Donald Trump is about to order a study on the U.S.’s major trading partners to determine which ones are using abusive trade practices to run export surpluses — and Canada is among the countries to be examined.
The president will sign an executive order Friday demanding a study within 90 days of all the ways other countries allegedly pull a fast one on the United States through anti-competitive trade practices.
It will be a systematic examination of things like non-tariff barriers, lax legal enforcement, currency manipulation and other means that keep out American goods while other countries boost their own exports.
The ultimate goal: quantify exactly how much of the U.S. global trade deficit is due to supposedly unfair practices, and seek remedies for the imbalance.
“There has never been this kind of systematic analysis,” Commerce Secretary Wilbur Ross told reporters at the White House.
“It will be very heavily based on an empirical framework.”
Ross stressed that he wasn’t singling Canada out.
16 countries under investigation
There are about 16 countries on the list, which includes places with the biggest trade surpluses with the U.S. The biggest is no contest: China, with a $347 billion US surplus with the U.S. last year. That’s followed by Japan, Germany and Mexico, and a list of U.S. allies like France, Italy, India and Thailand.
Of all the countries, Canada is listed as having the smallest surplus. It was the last of the countries Ross mentioned. U.S. government statistics show Canada even ran a trade deficit of $11.9 billion US with the U.S. in goods and services in 2015, before running a surplus in 2016.
‘I don’t know that Canada can object to our doing the study — or anyone else’
– Wilbur Ross, U.S. commerce secretary
Ross acknowledged an obvious reason for that Canadian surplus: oil. American energy consumption patterns require it, and that results in millions of barrels per day in imports that can’t easily be waved away by executive order.
“Undoubtedly we’ll conclude that with some of the countries no action should be taken,” Ross said.
“A lot of what Canada’s deficit comes from is oil.”
Justin Trudeau said today he is not worried about the U.S. trade probe, saying it has every right to examine trade relationships in detail.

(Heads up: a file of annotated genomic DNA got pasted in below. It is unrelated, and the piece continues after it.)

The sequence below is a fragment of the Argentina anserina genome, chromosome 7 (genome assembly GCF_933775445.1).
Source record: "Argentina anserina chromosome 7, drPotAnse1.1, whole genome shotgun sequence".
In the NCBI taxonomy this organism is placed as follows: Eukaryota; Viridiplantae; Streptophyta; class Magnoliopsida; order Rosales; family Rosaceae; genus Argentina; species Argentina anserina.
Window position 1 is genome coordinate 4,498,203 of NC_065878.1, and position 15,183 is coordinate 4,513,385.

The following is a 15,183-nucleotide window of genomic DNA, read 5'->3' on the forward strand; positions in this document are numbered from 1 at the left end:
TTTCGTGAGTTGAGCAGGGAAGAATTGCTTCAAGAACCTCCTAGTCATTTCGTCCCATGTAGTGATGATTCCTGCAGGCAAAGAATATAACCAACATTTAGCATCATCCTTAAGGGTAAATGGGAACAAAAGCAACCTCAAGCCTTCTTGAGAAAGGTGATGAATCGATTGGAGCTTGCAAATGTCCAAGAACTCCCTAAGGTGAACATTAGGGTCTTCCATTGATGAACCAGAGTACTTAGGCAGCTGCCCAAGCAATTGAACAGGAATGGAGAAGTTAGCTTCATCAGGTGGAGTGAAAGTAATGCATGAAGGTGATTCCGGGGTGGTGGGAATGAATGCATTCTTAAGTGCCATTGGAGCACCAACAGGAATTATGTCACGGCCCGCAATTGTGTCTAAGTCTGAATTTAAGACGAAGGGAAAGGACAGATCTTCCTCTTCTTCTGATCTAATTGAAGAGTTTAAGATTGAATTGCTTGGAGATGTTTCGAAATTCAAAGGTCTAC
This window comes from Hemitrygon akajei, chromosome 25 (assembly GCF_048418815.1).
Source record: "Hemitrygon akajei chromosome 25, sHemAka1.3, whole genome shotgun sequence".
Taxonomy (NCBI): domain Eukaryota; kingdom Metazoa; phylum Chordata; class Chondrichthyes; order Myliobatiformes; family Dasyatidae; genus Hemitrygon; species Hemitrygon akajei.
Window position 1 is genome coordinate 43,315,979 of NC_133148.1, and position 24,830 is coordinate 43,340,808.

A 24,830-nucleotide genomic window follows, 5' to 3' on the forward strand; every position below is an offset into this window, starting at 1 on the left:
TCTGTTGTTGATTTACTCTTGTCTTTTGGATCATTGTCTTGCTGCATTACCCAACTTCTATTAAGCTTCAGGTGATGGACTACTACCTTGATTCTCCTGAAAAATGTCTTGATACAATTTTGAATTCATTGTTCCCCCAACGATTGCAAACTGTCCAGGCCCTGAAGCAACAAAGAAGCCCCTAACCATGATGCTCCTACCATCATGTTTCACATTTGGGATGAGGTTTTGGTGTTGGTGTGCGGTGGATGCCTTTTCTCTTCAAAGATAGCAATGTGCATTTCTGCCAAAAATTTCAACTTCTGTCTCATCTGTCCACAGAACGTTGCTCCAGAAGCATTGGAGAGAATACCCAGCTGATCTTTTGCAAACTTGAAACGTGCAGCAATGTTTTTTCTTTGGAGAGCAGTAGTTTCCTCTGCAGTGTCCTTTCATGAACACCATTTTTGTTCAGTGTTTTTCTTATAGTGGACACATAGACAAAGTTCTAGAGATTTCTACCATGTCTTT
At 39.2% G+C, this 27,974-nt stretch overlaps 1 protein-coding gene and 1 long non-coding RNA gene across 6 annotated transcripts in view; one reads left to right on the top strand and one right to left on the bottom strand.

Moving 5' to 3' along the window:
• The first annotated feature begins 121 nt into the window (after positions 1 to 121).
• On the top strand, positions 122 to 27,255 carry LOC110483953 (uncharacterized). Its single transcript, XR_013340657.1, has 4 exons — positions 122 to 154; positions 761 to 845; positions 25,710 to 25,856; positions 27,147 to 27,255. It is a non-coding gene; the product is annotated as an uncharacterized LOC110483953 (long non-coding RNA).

But he said Canada and the United States share a special relationship that relies on the continued smooth flow of commerce across their border. That means jobs in both countries, he said.
A lot depends on oil price
When oil prices rise, Canada habitually runs a trade surplus with the U.S; the opposite happened in 2015 when they dropped. Ross pegged last year’s Canadian trade surplus at $11.9 billion.
If Canadians want clues about what the study might find, those clues already exist.
The U.S. already publishes annual studies chronicling its trading partners’ alleged abuses. Ross, in fact, claimed Thursday that no country trades as freely as the U.S. — including some others that like to brag about how they’re supposedly free traders.
The latest U.S. report on trade barriers complains about Canadian dairy and poultry controls; limits on U.S. wine in grocery stores; aerospace support; telecommunications; the relatively minuscule $20 duty-free limit on goods purchased online; and limits on American companies’ ability to supply some services to some Crown corporations, singling out cloud-computing and Hydro-Quebec.
Ross said: “I don’t know that Canada can object to our doing the study — or anyone else.” He said other countries couldn’t possibly have a problem with the U.S. doing an examination of trade patterns, and bemoan it before the results are even in.
Oil and vehicles account for almost half of U.S. goods imports from Canada.
Softwood lumber represents a smaller share. But it’s a significant source of Canada-U.S. trade disputes, and could be the source of yet another one: Trump is signing a second executive order Friday, and it involves toughening the system for collecting anti-dumping and countervailing duties in trade disputes.
The orders are being issued as the U.S. prepares to open NAFTA negotiations later this year.